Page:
Authorities approve restart of ExxonMobil refinery in California
04 April 2016
The South Coast Air Quality Management District (AQMD) board has authorised a restart of the ExxonMobil refinery in Torrance near Los Angeles that was shut after a February 2015 explosion that damaged part of the plant. The board’s final vote, after many hours of public testimony, was three to two in favour.
The agreement requires ExxonMobil to pay about $5 million in penalties for air pollution violations that resulted from the 2015 blast and must also follow a multi-step procedure aimed at minimising emissions during the re-start procedure. A company spokeswoman said the process was likely to take at least a week to complete.
According to the AQMD, the plan for restarting the damaged facility will result in excessive emission of carbon dioxide and other pollutants, as a result of an altered start-up procedure “necessary to improve the safety of their operations.”
ExxonMobil officials said the company “has been working cooperatively with AQMD staff on a restart plan that enhances community safety, protects the environment and supports the economy.”
“We have installed new safety equipment and updated our process safety management procedures for restarting and resuming full operations,” according to the company. “The stringent conditions associated with startup are designed to minimize the impact to the community and the environment. Our restart procedures have been thoroughly evaluated by the AQMD and are consistent with the US Environmental Protection Agency‘s Refinery Sector Rule and other relevant regulations.”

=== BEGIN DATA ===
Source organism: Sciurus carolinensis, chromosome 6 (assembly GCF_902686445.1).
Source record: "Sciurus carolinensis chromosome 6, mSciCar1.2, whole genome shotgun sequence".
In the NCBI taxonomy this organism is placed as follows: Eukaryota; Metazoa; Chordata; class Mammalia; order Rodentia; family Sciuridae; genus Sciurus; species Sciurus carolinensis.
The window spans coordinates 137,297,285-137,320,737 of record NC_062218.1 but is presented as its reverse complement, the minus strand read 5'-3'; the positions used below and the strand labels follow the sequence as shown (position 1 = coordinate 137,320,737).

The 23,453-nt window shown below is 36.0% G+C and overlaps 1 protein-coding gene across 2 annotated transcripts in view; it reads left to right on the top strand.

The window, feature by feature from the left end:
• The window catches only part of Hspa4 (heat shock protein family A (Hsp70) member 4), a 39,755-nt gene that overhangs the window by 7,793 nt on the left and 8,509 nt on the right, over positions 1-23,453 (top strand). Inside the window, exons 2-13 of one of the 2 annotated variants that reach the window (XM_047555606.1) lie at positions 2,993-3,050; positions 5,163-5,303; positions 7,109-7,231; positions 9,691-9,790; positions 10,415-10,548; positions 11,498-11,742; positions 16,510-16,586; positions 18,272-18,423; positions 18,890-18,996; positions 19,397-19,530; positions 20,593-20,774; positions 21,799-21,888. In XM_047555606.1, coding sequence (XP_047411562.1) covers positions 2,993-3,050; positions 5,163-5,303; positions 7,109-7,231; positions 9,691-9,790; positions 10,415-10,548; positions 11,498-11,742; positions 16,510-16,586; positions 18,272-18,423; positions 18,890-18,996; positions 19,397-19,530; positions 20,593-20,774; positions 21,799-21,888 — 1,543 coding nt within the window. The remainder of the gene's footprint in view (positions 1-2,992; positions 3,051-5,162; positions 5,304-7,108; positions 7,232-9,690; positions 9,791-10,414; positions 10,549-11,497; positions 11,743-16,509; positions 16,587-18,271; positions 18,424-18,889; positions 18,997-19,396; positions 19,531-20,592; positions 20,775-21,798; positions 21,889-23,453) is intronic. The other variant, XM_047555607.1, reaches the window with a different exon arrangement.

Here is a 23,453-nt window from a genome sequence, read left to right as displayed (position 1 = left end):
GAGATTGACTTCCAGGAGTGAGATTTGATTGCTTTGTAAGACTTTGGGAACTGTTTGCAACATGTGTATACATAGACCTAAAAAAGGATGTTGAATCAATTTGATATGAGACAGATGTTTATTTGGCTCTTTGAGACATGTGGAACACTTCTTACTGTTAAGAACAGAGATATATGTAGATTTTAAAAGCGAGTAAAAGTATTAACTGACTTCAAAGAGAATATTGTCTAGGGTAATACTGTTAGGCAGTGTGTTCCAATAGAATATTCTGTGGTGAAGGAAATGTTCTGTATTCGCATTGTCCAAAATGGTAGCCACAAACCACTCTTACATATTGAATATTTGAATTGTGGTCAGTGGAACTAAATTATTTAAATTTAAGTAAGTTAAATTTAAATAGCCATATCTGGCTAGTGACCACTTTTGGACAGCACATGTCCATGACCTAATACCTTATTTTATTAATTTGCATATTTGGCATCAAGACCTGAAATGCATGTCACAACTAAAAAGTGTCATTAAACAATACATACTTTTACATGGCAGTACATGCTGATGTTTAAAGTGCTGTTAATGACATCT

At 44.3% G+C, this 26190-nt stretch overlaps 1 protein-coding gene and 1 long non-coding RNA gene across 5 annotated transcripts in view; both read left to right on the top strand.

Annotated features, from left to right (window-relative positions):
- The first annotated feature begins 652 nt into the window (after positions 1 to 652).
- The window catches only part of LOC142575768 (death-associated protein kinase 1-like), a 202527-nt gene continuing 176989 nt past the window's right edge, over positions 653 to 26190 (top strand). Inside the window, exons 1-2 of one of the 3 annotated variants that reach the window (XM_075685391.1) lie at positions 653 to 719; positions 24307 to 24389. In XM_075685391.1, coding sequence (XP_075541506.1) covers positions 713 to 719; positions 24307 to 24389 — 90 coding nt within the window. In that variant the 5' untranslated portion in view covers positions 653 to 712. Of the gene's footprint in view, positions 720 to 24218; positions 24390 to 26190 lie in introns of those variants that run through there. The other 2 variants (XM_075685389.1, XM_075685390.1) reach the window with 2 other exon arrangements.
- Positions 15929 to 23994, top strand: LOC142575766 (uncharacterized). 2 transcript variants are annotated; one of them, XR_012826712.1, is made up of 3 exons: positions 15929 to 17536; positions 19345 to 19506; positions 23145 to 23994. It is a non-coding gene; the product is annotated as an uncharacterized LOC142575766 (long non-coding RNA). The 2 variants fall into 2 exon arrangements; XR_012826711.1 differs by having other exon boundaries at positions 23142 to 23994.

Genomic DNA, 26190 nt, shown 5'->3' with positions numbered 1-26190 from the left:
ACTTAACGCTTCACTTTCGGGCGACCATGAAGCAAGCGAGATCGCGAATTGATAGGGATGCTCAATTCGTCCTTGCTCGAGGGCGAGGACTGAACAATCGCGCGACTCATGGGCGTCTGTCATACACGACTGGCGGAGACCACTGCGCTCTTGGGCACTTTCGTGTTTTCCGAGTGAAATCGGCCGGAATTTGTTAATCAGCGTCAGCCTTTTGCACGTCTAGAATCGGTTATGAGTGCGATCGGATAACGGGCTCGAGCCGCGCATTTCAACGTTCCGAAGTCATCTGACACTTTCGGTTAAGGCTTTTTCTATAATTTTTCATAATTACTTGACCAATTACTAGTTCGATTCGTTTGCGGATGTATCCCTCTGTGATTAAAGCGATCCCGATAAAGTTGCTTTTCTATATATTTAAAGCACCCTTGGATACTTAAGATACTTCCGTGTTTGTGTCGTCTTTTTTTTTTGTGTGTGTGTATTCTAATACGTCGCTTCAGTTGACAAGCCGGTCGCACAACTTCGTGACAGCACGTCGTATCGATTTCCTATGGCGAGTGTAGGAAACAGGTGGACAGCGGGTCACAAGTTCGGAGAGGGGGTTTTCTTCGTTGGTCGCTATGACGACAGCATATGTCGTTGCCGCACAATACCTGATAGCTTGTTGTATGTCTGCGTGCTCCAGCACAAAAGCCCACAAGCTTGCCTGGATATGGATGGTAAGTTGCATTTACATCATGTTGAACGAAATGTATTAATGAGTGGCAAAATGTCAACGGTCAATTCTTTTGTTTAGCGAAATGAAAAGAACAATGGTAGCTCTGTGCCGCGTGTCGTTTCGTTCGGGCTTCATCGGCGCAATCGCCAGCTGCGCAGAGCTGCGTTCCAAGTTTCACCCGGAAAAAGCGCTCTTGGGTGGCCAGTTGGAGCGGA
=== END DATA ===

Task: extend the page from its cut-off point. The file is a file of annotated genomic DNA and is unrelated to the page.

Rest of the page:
The refinery, which has been out of operation since the blast, was sold to New Jersey-based oil refining company PBF Energy in September. The $527.5 million deal is expected to close in the second quarter of 2016.
The deal, subject to “customary closing conditions and regulatory approvals,” will also not be closed until the refinery is “restored to full working order,” according to PBF Energy.
The 750-acre refinery has a capacity of 155,000 barrels per day. With the purchase, PBF will increase its total capacity to about 900,000 barrels per day, according to the company.
Federal authorities have blamed a breakdown in safety procedures for causing Feb. 18, 2015, explosion. According to the US Chemical Safety Board, the trouble began six days before the blast when a problem developed with a piece of equipment known as an expander, forcing the plant’s “fluid catalytic cracking” unit to be shut down.
That shutdown led to steam being forced into a reactor, and some was leaking from an open flange that was preventing plant employees from carrying out repair work, the board found. When a supervisor reduced the flow of steam, it caused hydrocarbons to flow into the plant’s electrostatic precipitator, where the hydrocarbons were ignited, causing the explosion.
State regulators issued 19 citations against ExxonMobil and proposed penalties totaling $566,600 in response to the explosion. Cal/OSHA officials said a 2007 safety review found problems with flammable vapour in the plant’s electrostatic precipitator, but no corrective actions were taken. Regulators noted that the plant’s fluid catalytic cracker had not been working properly for as long as nine years prior to the blast.
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